Writing is a discipline- not an art or a talent only a lucky few have access to. A lot of us think that writing is a creative gift, bestowed upon only a handful of god’s favourite children.
If you’ve always thought that there are better writers out there, who just ‘have it in them to write’, and that ‘I can’t do it- it’s not for me!’, then you probably will benefit from reading this:
“The truth is this: writing well is part habit, part knowledge of some fundamental rules, and part giving a damn.” – Ann Handley
And I can’t emphasise that enough.
Writing well takes effort, but it doesn’t have to be ridiculously hard or painful. All you need to know is what you’re writing about, and you need to care about it. Think of a world where we all really cared about what we’re putting out into the universe. Wouldn’t the world be a better place? Well, okay. That might be a stretch. But the point I am trying to make is, we’re all writing. All the time. Whether it’s emails, blog posts, Facebook status updates, tweets, LinkedIn updates – we’re already writers, right? Suffice it to say, all of us could benefit from writing better.
If you’re a business that has its own blog page, or a blogger who has to post regularly, there are some simple rules that you could follow to generate ideas and write more effectively.
Let’s get into it.
#1 Build a good foundation with some solid research
This is the ‘discovery phase’, where you’re looking for new ideas on what to write about. Here, it is crucial to understand who you’re writing for. The starting point is to make a rough persona of your target audience using a tool called ‘empathy mapping’. Empathy mapping helps you dig deeper into the minds of your audience, and goes beyond just plain old demographics. I like to use a template by XPLANE, as it helps me with the broad framework. You could view my slideshare on empathy mapping here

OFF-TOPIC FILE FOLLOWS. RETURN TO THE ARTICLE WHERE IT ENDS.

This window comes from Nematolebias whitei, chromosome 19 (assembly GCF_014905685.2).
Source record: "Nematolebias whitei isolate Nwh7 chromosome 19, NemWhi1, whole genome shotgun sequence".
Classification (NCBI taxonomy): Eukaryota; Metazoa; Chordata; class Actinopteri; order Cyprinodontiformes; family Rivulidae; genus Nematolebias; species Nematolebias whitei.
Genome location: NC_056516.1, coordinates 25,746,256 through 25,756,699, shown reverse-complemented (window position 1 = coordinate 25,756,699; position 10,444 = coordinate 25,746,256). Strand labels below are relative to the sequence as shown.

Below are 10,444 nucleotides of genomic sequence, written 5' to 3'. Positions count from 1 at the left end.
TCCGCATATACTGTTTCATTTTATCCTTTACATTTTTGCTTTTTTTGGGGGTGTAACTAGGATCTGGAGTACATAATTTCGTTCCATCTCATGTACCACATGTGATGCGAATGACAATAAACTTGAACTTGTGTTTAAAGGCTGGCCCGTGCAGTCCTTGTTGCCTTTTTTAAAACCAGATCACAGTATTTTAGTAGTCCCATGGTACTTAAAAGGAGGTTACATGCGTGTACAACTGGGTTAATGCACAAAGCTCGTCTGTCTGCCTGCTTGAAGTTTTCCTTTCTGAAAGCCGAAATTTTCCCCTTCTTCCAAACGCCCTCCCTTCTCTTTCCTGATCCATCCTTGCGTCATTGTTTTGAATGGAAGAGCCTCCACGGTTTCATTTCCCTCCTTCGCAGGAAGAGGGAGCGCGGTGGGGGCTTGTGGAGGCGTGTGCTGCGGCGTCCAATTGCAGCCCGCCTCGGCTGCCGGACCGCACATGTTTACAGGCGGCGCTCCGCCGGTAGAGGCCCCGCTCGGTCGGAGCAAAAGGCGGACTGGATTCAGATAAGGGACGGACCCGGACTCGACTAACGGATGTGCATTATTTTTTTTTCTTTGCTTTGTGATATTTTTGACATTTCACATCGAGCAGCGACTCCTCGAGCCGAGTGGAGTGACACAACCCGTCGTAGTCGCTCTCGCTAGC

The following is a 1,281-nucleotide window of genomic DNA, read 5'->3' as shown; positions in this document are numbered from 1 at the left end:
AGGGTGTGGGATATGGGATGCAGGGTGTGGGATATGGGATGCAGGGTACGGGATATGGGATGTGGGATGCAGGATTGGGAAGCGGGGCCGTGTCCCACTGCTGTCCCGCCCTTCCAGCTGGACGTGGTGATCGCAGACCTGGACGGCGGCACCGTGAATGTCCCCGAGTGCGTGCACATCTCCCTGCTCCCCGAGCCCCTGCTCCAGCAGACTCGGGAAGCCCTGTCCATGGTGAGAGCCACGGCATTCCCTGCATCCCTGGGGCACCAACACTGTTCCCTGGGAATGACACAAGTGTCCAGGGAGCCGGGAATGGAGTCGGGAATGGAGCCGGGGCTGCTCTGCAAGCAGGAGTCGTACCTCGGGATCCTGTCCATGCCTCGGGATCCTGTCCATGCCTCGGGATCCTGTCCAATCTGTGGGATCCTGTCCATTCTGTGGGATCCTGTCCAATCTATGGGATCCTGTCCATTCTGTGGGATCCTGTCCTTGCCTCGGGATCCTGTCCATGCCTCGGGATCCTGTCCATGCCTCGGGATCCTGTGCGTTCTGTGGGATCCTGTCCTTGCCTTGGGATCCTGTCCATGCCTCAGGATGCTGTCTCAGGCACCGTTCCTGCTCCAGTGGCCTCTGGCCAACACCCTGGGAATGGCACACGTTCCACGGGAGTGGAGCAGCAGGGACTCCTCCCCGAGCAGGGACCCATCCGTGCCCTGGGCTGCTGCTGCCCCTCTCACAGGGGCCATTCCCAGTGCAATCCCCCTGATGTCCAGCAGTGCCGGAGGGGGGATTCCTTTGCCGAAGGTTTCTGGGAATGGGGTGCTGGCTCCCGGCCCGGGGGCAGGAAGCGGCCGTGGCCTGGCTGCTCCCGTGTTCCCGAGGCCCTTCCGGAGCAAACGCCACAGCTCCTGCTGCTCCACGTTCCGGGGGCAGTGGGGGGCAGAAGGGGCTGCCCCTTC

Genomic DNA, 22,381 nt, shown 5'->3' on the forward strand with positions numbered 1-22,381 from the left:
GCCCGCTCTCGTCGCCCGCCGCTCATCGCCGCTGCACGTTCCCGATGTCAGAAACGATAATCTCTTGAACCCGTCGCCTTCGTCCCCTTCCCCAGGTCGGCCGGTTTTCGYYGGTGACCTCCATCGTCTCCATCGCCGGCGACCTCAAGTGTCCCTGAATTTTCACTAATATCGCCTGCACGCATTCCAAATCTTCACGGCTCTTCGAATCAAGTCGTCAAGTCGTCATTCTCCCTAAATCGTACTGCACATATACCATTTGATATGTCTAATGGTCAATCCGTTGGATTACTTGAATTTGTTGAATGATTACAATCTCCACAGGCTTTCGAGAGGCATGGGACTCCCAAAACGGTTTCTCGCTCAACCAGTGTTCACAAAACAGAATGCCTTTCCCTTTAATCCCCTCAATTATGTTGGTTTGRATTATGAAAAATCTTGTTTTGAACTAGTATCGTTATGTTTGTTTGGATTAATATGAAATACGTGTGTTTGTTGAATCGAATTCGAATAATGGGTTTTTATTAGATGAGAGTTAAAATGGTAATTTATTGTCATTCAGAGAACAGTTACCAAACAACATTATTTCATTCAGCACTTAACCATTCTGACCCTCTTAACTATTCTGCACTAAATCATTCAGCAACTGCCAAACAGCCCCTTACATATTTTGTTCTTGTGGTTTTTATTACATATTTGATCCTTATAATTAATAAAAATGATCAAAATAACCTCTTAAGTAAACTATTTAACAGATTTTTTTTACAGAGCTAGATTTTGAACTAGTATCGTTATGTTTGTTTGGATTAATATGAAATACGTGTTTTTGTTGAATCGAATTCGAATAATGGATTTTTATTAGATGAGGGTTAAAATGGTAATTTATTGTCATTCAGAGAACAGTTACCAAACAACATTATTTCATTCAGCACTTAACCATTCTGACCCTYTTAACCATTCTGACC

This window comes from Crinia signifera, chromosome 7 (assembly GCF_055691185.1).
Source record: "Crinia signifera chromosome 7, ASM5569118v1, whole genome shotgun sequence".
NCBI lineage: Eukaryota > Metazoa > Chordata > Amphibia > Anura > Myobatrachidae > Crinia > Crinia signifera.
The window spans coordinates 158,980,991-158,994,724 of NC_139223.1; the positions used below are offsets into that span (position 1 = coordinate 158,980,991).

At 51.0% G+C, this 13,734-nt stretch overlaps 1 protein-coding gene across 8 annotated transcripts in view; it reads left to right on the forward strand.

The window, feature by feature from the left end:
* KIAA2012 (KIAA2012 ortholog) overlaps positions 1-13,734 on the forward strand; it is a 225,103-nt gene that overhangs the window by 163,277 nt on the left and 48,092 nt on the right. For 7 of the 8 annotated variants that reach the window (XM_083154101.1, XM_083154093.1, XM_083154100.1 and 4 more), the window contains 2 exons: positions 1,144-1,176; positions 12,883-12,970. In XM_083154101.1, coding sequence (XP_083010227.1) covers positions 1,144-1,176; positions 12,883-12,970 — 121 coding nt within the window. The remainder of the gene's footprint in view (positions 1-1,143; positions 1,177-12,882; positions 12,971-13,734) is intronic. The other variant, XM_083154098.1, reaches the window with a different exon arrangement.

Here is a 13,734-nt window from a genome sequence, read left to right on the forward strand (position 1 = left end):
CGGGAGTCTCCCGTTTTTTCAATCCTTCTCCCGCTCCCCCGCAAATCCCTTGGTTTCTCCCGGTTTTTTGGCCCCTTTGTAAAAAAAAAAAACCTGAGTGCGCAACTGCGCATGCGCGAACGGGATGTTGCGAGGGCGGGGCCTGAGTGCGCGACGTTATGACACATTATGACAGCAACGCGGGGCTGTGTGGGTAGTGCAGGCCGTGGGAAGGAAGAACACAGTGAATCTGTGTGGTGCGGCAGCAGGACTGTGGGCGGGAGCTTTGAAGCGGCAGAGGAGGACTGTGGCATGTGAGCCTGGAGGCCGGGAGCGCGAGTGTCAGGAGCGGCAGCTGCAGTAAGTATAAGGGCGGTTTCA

Once you’ve got your persona down, it’s time to get into further research. You’ll have a fair idea of what challenges your buyer persona faces on a day-to-day basis, which should give you a head-start on what to write about- try to address those challenges.
For example, if you’re running a hair salon business, and you find a major pain-point for the persona is not having enough time to do her hair, you could use that information in a blog post about ‘5-minute DIY Hair Styles to Make You Look Fabulous’. Always think about what helps your customer. A blog post about your products may make sense to you as a business, but how does it help your customer? (By all means write about your products, but it is important to not get caught up in self-talk, instead, focus on providing a solution to a genuine problem)
Other tools that I generally use in the ‘discovery phase’ are Google Keyword Planner & Google Trends. I tend to use the planner only in the last few stages of the ‘discovery phase’. The first part generally begins with Google Trends, which is used to unearth category-specific data on searches and related searches over a period of time (I usually filter it to past 30 days). This is a great way to figure out what people are searching for, as it gives you a quick overview.
Returning to our hair salon example, you could enter ‘hair’ in the search bar. The prompt shows ‘hairstyles’ as an option. That looks like a potential winner – your buyer might be searching for that.
Filter the country settings as per your requirement. For practical purposes, I’ve chosen mine as ‘India’. You may like to see the search volume over the past 12 months for your search term, there’s enough options to choose from. You’ll get a graph that looks like the one below: